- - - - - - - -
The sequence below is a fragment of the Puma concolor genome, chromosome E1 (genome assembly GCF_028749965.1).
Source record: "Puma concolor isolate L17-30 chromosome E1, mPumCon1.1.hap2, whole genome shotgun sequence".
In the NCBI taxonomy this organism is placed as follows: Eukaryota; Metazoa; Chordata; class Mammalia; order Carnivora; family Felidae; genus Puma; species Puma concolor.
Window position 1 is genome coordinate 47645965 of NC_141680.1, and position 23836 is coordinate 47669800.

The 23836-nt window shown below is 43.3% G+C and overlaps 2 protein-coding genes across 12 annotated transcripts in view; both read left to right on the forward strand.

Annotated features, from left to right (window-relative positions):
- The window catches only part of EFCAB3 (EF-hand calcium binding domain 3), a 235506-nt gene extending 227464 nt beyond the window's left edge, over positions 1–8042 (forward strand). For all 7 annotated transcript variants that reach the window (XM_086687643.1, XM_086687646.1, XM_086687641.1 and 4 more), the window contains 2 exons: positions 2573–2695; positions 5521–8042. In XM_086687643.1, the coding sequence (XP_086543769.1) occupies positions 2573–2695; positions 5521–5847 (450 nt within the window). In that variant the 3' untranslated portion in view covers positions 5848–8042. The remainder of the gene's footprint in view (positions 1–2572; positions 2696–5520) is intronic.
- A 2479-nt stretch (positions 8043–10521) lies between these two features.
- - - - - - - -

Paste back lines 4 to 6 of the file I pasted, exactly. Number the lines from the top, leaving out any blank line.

Window position 1 is genome coordinate 47645965 of NC_141680.1, and position 23836 is coordinate 47669800.

The 23836-nt window shown below is 43.3% G+C and overlaps 2 protein-coding genes across 12 annotated transcripts in view; both read left to right on the forward strand.

Annotated features, from left to right (window-relative positions):